# Lesson: Introduction to Divisibility

## Comment on Introduction to Divisibility

### Hi Brent Could you explain

Hi Brent Could you explain the x=ky statement at 5:46 ### You bet.

You bet.

"x is divisible by y" is the SAME AS "x = ky for some integer k"

For example, since 20 is divisible by 2, we can also say that 20 = 2k for some integer k (in this case k = 10)

Since 33 is divisible by 11, we can also say that 33 = 11k for some integer k (in this case k = 3)

Since 42 is divisible by 6, we can also say that 42 = 6k for some integer k (in this case k = 7)

Does that help?

Cheers,
Brent

### https://in.edugain.com/forum

https://in.edugain.com/forum/Question/3155/if-4y-3x-5-what-is-the-smallest-integer-value-of-x-for-which-y-100-/

Hi Brent!

In this question, when I use 101 as the value of y, I get x as 133. However, Barron's answer guide says that its 132. I was wondering whether my logic was correct or no?

4y-3x=5;

4(101)-3x=5
3x=399
x=133

This is how I solved the equation. Just because y > 100, we can't say that y = 101
It could be the case that y = 100.1 or 100.2 or....

Here's my solution:
Given: 4y - 3x = 5
Add 3x to both sides: 4y = 3x + 5
Solve: y = (3x + 5)/4

We want y to be GREATER THAN 100
So, let's first see what it takes for y to EQUAL 100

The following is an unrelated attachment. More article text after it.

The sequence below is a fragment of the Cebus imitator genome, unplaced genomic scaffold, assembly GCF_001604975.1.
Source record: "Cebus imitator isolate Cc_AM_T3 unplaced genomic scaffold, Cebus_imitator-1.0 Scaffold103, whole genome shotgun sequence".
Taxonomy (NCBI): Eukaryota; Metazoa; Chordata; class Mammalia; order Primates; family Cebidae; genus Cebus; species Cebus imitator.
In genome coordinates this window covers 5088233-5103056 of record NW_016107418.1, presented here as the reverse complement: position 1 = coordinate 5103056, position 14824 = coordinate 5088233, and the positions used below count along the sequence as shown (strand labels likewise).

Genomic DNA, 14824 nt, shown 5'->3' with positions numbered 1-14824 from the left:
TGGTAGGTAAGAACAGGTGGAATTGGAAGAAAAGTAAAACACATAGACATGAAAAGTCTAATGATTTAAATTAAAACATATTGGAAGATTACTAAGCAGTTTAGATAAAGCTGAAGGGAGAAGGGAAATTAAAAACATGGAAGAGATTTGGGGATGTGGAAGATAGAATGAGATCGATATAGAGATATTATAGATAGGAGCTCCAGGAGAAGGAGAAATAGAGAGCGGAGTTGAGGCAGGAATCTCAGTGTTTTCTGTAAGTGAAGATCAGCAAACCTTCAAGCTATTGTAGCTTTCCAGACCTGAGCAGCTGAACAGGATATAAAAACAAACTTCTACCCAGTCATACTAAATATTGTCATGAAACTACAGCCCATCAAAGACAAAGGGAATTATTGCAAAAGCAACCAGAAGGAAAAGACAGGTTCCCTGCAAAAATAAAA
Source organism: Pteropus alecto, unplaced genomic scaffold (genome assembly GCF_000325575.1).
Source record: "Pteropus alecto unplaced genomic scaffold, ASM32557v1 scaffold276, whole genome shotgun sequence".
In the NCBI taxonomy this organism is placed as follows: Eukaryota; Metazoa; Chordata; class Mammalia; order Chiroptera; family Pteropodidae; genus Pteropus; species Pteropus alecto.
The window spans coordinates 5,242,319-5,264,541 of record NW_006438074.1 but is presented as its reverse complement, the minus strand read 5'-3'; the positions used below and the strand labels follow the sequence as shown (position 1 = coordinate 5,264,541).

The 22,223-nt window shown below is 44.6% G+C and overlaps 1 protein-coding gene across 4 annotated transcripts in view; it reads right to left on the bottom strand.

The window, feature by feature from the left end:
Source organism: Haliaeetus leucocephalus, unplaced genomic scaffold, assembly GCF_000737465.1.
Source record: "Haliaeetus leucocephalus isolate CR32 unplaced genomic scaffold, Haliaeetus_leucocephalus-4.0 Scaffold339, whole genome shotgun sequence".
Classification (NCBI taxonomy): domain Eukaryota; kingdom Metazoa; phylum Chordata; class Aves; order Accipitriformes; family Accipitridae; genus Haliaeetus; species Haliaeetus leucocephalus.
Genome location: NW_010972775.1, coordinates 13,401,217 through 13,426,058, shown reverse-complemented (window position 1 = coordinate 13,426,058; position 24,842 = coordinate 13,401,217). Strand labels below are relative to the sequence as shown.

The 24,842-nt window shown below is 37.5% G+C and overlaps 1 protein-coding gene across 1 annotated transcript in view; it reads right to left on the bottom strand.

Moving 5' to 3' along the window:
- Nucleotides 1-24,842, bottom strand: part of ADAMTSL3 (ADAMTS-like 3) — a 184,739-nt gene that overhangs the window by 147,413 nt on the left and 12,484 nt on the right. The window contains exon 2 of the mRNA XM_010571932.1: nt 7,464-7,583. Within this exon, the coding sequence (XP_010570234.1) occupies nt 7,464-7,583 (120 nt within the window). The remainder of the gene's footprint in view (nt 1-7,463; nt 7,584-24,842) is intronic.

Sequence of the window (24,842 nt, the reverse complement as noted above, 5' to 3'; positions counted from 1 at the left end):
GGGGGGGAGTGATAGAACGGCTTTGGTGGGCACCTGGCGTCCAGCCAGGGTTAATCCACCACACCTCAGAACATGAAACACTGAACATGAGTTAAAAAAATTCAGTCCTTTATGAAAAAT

Set y = 100 to get: 100 = (3x + 5)/4
Multiply both side by 4 to get: 400 = 3x + 5
So, 3x = 395
Solve: x = 395/3
Rewrite as: x = 131 2/3

So, when x = 131 2/3, y EQUALS 100
So, when x is greater than 131 2/3, y will be GREATER THAN 100

132 is the smallest INTEGER that's greater than 131 2/3, so the correct answer is 132

Cheers,
Brent

### Is there any divisibility

Is there any divisibility rules for numbers 11-15? To figure out if a number is divisible by these #s? For instance, i had a hard time figuring out that 180 is divisible by 12 and missed it as a factor. ### There is a divisibility rule

There is a divisibility rule for 11, but it is not tested on the GRE.
On test day, you need to know the divisibility rules for 2, 3, 4, 5, 6, 9, and 10

That said, we can combine some of the rules to make up other rules.
For example, if a number is divisible by 15, that it must be divisible by 3 and by 5.
So, for example, we know that 10035 must be divisible by 15, because we can confirm that 10035 is divisible by both 3 and 5.

Likewise, if a number is divisible by 12, that it must be divisible by 3 and by 4.
So, for example, we know that 11232 must be divisible by 12, because we can confirm that it's divisible by both 3 and 4.